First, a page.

In the example method depicted in FIG. 5, detecting (308) a triggering event that causes the storage array controller (304) to initiate execution of the plurality of copy operations can alternatively include detecting (510) that a combined size of the copy operations has reached a predetermined size. The predetermined size may be selected, for example, based on the physical or logical layout of memory on the storage devices, based on network bandwidth constraints, based upon constraints associated with the storage array controller (304), based on desired performance characteristics, and so on. Detecting (510) that a combined size of the copy operations has reached a predetermined size may be carried out, for example, by determining the size of each copy operation that has been received and keeping a running sum of the collective size of copy operations that have been received.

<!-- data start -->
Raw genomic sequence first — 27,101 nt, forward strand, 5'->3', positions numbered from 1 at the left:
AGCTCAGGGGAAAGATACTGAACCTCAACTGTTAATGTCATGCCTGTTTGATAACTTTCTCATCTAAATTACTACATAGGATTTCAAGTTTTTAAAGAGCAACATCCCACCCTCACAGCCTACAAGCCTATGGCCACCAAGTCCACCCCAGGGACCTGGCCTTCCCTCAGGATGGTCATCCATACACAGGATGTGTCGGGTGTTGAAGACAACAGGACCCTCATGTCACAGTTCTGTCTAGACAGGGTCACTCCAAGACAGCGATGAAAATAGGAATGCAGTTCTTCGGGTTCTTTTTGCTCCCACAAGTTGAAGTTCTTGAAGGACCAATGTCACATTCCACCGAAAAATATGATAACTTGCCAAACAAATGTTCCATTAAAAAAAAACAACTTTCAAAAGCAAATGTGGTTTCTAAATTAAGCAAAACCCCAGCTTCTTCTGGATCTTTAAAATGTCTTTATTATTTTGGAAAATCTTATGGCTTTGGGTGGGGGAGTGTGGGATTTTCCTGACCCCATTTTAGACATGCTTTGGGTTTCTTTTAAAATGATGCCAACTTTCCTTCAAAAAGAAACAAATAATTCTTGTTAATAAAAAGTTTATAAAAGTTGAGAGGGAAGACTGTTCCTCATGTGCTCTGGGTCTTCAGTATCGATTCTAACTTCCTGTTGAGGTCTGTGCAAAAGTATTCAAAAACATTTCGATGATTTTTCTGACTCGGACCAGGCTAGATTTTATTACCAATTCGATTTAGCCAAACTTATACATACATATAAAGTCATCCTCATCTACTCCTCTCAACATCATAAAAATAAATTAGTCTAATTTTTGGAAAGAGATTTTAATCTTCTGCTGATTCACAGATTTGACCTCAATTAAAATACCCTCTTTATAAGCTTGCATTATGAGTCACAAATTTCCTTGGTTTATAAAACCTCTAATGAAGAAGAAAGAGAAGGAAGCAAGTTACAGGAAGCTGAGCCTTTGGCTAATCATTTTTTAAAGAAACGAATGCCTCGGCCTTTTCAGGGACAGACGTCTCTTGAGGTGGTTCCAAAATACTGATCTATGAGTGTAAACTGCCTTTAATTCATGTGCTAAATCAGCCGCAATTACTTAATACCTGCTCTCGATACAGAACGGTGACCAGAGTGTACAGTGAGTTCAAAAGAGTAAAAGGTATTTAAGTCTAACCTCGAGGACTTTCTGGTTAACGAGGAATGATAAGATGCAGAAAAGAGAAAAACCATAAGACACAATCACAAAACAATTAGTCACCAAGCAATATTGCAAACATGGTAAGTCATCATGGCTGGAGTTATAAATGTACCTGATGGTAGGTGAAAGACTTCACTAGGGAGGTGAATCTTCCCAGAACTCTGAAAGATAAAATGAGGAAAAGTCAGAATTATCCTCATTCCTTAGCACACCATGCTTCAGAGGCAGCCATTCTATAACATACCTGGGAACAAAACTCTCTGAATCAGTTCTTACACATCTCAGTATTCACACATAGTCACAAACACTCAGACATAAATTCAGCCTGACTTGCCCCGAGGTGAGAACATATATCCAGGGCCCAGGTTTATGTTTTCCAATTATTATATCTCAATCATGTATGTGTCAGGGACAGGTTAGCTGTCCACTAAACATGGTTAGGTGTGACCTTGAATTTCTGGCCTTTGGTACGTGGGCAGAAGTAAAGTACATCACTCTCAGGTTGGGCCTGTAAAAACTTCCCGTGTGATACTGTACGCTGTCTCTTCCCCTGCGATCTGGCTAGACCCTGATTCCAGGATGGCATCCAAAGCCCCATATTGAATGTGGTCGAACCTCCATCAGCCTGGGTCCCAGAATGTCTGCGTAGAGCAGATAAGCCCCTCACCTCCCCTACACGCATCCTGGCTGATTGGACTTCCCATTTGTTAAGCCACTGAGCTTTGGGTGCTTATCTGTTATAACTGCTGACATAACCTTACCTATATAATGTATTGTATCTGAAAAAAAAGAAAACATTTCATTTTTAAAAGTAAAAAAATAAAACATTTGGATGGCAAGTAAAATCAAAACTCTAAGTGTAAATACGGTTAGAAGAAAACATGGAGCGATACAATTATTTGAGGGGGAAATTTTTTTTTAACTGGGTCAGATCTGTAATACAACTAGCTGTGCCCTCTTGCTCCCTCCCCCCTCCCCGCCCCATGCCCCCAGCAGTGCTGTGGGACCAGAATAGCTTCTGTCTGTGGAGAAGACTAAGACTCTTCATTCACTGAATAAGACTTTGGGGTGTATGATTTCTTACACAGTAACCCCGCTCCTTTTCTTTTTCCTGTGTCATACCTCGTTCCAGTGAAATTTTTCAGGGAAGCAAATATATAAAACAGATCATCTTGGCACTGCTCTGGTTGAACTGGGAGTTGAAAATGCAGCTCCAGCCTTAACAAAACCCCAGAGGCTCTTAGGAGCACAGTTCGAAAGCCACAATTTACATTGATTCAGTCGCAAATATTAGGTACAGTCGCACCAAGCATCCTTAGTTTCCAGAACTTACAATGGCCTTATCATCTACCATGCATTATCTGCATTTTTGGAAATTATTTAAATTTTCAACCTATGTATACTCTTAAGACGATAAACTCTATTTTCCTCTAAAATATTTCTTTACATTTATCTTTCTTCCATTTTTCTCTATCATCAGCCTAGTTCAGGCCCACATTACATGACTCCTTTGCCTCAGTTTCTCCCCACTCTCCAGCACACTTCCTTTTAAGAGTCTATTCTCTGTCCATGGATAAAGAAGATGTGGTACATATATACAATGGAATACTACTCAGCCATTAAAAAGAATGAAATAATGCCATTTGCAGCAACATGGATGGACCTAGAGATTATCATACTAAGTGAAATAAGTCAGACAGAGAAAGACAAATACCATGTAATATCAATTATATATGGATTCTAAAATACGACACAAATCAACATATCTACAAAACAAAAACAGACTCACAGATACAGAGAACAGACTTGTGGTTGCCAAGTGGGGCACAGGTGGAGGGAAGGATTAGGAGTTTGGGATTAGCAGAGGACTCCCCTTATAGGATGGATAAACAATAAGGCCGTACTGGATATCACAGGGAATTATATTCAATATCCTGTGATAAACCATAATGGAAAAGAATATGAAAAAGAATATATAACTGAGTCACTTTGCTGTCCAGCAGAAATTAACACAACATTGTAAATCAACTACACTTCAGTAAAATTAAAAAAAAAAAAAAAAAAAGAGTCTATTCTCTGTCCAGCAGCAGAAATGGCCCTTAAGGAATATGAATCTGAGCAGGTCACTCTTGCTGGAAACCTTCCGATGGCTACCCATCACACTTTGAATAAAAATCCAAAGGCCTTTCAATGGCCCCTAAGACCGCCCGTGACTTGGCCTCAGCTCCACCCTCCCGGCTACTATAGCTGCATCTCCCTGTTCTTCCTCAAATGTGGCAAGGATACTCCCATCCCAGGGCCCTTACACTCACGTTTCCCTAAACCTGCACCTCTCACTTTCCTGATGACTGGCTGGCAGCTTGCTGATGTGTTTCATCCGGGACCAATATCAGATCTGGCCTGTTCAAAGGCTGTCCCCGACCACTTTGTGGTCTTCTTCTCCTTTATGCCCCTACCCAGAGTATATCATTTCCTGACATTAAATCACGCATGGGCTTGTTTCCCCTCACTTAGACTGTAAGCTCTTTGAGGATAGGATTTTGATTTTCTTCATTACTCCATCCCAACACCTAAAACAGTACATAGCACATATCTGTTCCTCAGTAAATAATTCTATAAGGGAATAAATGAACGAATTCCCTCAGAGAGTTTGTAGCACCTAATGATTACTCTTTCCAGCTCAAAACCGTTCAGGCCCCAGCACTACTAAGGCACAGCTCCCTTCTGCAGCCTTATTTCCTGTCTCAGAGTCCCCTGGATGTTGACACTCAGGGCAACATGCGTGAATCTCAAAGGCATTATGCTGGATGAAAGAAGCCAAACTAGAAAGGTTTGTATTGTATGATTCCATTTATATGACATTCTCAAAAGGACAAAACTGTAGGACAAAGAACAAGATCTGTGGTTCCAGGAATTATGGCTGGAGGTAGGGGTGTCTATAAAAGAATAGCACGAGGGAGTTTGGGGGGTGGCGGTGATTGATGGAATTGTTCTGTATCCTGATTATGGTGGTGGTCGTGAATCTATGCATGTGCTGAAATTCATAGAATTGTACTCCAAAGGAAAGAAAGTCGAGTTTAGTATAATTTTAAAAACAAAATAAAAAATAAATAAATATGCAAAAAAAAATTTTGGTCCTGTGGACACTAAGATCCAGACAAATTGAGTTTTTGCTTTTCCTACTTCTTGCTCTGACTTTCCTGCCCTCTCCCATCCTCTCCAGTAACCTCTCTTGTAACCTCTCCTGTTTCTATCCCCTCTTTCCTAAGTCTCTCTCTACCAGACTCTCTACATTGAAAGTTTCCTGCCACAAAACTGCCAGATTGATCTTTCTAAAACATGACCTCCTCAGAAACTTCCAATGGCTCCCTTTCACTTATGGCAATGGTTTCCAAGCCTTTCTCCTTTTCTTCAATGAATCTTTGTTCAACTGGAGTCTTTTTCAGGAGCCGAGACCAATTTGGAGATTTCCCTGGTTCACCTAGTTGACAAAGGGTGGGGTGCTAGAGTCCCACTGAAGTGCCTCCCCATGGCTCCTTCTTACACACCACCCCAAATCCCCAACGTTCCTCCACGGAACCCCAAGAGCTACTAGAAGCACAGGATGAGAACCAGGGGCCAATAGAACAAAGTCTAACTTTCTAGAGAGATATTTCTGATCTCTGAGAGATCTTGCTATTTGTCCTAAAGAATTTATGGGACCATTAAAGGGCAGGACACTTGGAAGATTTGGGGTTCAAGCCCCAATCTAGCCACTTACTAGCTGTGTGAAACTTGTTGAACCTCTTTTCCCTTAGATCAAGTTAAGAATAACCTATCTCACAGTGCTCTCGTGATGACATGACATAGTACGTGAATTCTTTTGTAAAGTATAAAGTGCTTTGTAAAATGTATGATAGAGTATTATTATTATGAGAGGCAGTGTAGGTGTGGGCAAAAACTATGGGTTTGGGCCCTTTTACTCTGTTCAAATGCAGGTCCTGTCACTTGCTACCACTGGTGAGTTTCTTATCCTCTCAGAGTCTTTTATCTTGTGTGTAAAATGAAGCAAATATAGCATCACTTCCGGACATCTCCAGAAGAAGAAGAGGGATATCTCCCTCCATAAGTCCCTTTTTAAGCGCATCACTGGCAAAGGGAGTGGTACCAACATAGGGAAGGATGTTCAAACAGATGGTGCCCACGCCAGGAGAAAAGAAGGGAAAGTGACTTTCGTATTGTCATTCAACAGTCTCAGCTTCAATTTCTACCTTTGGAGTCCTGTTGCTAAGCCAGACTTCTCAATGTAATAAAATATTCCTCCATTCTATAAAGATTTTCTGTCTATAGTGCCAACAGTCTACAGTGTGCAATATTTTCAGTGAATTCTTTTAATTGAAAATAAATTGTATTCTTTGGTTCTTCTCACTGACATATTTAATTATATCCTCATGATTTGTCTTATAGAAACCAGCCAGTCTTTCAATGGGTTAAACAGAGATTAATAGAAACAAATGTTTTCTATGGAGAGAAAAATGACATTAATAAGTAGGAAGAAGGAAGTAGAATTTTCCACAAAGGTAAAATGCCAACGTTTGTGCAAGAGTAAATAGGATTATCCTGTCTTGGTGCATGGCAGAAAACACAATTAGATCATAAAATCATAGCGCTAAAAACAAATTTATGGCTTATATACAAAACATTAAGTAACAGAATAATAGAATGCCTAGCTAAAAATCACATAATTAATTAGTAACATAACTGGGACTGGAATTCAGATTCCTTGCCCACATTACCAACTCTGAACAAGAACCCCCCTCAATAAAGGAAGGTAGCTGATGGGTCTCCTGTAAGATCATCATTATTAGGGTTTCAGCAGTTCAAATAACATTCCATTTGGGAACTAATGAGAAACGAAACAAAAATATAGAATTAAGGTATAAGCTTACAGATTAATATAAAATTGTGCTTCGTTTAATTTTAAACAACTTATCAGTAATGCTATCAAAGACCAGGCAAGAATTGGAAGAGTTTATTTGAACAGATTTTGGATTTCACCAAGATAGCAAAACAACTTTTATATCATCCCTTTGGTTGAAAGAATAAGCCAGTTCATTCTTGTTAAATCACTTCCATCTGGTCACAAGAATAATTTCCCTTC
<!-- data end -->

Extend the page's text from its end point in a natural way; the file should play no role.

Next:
Example embodiments of the present disclosure are described largely in the context of a fully functional computer system. Readers of skill in the art will recognize, however, that the present disclosure also may be embodied in a computer program product disposed upon computer readable media for use with any suitable data processing system. Such computer readable storage media may be any transitory or non-transitory media. Examples of such media include storage media for machine-readable information, including magnetic media, optical media, or other suitable media. Examples of such media also include magnetic disks in hard drives or diskettes, compact disks for optical drives, magnetic tape, and others as will occur to those of skill in the art. Persons skilled in the art will immediately recognize that any computer system having suitable programming means will be capable of executing the steps of the method of the invention as embodied in a computer program product. Persons skilled in the art will recognize also that, although some of the example embodiments described in this specification are oriented to software installed and executing on computer hardware, nevertheless, alternative embodiments implemented as firmware, as hardware, or as an aggregation of hardware and software are well within the scope of embodiments of the present disclosure.